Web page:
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Yes, you can really meet cows on the streets of India, even in the capital. Yes, the cow is considered a sacred animal here. This is not a myth, but true. In the Vedas (the oldest Hindu scripture), the cow was associated with Aditi, the Mother of all Gods. Therefore, the Indians now call the cow their Mother.
People in India do not eat beef. In most states eating it is prohibited by law. And in those where it is not prohibited (for example, in some north-east regions of the country – where most people are not Hindus, but Buddhists), the meat of bulls and buffaloes is being consumed rather than a cow’s meat. By the way, what is remarkable, India is a major supplier of beef abroad – but this also applies more to bull’s and buffalo’s meat.
Indians who keep their own cows at homes or have their own farms (mainly in small towns and villages, although this is also possible in Delhi) keep them for milk, but not for meat. Most Indians are not vegans, as I already wrote in an article on vegetarianism (you can read it Here), and they usually don’t refuse to have milk. On the contrary, it is traditionally considered to be very beneficial for health, necessary for consumption every day. Although Indians do not usually drink a plain milk, but make different kind of drinks from it. Daily people here consume Chai (Indian Tea) which is based on milk (Indian Tea Recipe can be found Here), in winters they often drink milk with turmeric (I’ll write a recipe later), and inexpensive milk shakes are constantly sold on the streets. Milk, by the way, comparing to relatively cheap prices for food in India, is not so cheap.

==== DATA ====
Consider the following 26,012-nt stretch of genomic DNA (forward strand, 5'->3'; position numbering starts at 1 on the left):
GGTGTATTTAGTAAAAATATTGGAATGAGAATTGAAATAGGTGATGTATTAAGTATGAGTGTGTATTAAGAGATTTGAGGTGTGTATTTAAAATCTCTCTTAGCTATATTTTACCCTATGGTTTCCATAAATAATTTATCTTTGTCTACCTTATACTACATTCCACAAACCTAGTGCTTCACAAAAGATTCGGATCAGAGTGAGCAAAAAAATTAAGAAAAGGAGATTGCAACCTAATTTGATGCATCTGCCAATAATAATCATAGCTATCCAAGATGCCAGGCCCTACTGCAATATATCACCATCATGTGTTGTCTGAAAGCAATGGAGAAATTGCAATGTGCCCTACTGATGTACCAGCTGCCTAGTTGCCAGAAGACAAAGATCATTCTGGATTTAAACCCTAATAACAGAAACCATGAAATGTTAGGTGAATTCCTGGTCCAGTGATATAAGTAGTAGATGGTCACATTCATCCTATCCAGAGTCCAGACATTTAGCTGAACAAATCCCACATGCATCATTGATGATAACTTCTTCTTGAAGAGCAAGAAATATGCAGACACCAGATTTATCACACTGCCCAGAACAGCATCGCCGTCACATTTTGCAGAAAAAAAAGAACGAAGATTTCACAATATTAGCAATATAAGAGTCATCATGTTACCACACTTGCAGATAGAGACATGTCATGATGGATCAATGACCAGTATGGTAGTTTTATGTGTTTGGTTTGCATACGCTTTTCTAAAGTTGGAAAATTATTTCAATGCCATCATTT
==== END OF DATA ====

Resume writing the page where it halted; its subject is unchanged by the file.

Why is it possible to meet cows on the streets? Because they are stray, homeless cows. Like stray dogs, they wander around the streets, sometimes alone, sometimes grouping together, eating anywhere (mostly in street garbages, choosing possible food from a pile of various wastes) and creating traffic. But no one will hit a cow by a car here for sure.
We accustomed to think of cows as aggressive, capable of attacking, but in India they don’t touch anyone. Calmly, slowly, not paying attention to anyone cows move along the streets. It often seems to me that they simply do not have enough energy due to malnutrition. Stray cows in India are not usual for us fat but most of them are thin, some of them are really skinny, with the bones all visible.
By the way, because of their calm behavior, a calm and modest person can be said to: “You’re like a cow” – and this is considered a compliment in India. If they want to abuse the girl as fat, she will be called a buffalo.
In India, there are also street wild pigs, but not everywhere. 6 years ago I lived in an area where they were many, but were no cows. And I was sorting out the garbage, giving food waste to stray pigs. Where I live now, they are only stray dogs around, and me and my husband are vegetarians so we can’t really feed them. But I have learned that there are shelters for cows in Delhi and every day a car drives through the streets, collecting food waste from everyone who wishes to feed the cows and help the ecology a little bit. I also tried to take part in this but my waste was not accepted because it had some onion peels. Of course, I was mistaken, but it still was incomprehensible to me why it is normal for cows to choose food from garbages with plastic and other inedible waste, but not with onion peels?